SAWHILLAnd whether you're married or not, if you've brought a child into the world and you're that child's father, I think you can't simply waltz off and form a relationship with another woman and have another child. I think you really do need some commitment to whichever -- whatever children you've brought into the world.
REHMAnd let's talk to one of those men who has made that commitment. To Scott in Gulf Shores, Ala. Good morning. You're on the air.
SCOTTGood morning. Thanks for taking my call.
SCOTTYeah. I had to call in (word?) when she called out and said, where are all the fathers at? I turned 19, eight days after my son was born. I just finished high school and was accepted into college. We had what we call down here a shotgun marriage that lasted almost a year, I'd say, after my son was born. And I made it through college. I have a career in IT. And it's been about three-and-a-half years and about 15 grand trying to get custody just because I was raised by a single mother, who is actually an anesthesiologist now. I went through anesthesia school with her.
SCOTTI (unintelligible) I saw what it took. And, to me, I could not accept my son not having the same chances in life that I had. And, to me, my career path gave him those chances (unintelligible) than his mother did, and, eventually, the court agreed. Now, I know that's not necessarily a typical story, but I know a bunch of fathers in the areas that are a lot like me, you know, that have fought for their kids. And it seems like the courts are coming around a little bit more when it comes to fathers that we -- you know, it's not quite such an uphill battle anymore.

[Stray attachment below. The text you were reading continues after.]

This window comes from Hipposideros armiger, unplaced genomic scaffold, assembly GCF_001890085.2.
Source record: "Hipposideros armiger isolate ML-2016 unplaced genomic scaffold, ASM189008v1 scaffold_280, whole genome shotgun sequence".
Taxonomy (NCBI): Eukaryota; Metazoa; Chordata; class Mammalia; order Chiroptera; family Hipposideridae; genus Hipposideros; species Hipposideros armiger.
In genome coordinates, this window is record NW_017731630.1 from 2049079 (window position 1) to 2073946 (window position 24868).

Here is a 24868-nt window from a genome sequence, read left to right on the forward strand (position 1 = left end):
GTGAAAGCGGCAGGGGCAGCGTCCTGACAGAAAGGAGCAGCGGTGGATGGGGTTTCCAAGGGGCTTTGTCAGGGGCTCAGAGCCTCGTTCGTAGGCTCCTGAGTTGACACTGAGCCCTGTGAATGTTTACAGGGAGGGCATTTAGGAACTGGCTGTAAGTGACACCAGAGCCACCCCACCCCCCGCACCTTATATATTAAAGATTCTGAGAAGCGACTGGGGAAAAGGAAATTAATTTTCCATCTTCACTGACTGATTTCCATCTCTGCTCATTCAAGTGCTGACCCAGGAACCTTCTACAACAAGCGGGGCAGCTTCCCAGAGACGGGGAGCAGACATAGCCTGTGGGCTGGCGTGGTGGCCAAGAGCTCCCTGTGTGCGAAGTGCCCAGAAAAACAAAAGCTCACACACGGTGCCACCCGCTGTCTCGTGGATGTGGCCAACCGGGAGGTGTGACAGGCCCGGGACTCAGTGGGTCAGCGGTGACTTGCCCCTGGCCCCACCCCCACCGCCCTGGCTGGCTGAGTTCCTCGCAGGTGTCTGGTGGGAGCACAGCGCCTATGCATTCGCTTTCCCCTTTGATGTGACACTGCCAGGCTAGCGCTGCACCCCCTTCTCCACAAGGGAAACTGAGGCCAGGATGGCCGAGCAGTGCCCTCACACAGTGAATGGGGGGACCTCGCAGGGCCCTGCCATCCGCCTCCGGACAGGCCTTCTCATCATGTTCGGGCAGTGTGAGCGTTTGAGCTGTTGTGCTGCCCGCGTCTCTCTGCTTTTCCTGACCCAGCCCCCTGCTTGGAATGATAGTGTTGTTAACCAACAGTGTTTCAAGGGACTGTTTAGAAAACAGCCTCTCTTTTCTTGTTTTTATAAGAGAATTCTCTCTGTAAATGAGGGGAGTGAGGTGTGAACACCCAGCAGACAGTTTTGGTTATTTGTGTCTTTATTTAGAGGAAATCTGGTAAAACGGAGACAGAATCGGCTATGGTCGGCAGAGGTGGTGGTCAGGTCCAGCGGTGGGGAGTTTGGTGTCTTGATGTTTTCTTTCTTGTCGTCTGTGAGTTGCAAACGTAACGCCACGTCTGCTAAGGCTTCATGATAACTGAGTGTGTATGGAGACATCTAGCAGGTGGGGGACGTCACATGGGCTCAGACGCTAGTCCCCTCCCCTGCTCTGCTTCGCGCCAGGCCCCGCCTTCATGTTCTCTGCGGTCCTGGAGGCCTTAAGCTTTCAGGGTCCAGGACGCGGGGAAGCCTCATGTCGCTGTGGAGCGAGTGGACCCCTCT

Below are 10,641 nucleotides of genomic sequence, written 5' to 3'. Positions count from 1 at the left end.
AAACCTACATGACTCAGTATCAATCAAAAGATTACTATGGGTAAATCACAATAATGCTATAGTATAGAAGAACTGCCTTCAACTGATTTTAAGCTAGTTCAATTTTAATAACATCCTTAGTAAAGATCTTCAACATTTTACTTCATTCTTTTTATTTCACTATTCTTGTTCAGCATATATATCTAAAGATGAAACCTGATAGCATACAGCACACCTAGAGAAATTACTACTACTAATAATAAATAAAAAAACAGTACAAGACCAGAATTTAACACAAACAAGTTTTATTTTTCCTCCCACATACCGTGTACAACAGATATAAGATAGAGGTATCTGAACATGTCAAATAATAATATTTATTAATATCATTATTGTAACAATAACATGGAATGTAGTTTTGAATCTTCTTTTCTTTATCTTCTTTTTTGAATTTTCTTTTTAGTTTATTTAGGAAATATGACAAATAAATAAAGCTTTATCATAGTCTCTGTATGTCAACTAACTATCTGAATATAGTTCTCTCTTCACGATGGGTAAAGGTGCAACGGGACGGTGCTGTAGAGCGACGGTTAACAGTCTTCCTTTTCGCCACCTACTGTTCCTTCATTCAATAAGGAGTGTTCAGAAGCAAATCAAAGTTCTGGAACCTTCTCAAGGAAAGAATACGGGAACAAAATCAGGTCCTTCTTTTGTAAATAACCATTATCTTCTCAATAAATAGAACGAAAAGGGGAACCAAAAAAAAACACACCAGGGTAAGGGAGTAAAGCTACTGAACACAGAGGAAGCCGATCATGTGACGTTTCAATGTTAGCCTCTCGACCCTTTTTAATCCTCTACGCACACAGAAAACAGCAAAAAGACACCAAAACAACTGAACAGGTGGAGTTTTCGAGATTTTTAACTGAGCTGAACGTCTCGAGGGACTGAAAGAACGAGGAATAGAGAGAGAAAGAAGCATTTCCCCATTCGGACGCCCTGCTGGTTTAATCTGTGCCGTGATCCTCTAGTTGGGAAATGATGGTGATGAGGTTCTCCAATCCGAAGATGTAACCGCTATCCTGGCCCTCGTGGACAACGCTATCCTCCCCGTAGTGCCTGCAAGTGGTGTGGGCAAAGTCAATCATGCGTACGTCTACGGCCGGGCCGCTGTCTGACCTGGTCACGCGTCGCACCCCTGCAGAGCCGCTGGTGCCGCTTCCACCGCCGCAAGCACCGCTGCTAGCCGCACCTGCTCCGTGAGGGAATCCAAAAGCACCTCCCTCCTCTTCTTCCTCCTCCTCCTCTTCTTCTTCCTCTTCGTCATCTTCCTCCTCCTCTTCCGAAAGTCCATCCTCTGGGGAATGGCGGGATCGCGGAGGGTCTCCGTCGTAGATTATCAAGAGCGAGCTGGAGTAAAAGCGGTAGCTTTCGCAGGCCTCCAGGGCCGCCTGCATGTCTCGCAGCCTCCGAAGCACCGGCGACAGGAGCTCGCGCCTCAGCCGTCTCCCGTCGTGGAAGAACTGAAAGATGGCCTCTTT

REHMYeah. Scott, I congratulate you for taking responsibility for your son, and surely he'll be more and more grateful as time goes on. What about the court system? Isabel, is it sort of shifting in its thinking about who should have responsibility?
SAWHILLI'm not an expert on the legal trends here, but I would agree with the caller that there are lots of problems for men who want to make the commitment and who may want custody and who may deserve custody. So I think it's -- he has raised a really important issue.